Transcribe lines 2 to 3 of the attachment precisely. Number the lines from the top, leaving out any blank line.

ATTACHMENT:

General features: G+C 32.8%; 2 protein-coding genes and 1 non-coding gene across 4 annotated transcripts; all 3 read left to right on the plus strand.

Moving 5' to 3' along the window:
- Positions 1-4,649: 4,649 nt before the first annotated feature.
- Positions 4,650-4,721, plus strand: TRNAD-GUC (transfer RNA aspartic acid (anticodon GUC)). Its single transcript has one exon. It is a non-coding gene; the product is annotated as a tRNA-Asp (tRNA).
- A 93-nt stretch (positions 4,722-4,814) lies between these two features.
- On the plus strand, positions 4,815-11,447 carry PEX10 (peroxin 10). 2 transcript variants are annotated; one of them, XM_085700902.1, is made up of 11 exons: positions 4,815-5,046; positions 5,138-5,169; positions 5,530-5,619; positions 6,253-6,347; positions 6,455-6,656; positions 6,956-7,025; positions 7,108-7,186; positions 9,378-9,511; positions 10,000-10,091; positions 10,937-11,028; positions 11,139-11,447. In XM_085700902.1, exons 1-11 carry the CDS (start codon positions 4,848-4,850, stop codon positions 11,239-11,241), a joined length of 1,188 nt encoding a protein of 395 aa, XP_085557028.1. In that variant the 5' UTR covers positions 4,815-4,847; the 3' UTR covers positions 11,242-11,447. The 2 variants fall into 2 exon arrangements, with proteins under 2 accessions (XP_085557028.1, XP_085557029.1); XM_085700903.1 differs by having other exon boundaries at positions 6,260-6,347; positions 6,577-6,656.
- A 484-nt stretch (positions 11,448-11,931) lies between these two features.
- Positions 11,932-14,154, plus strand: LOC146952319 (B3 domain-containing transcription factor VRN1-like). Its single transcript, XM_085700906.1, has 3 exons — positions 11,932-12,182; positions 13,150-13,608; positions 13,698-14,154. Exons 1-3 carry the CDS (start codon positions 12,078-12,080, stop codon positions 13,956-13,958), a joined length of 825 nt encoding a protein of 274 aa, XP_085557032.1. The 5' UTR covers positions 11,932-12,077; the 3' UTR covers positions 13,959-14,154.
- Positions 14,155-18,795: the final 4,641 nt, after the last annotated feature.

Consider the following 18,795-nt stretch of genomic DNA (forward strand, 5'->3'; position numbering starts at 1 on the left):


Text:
Moving 5' to 3' along the window:
- Positions 1-4,649: 4,649 nt before the first annotated feature.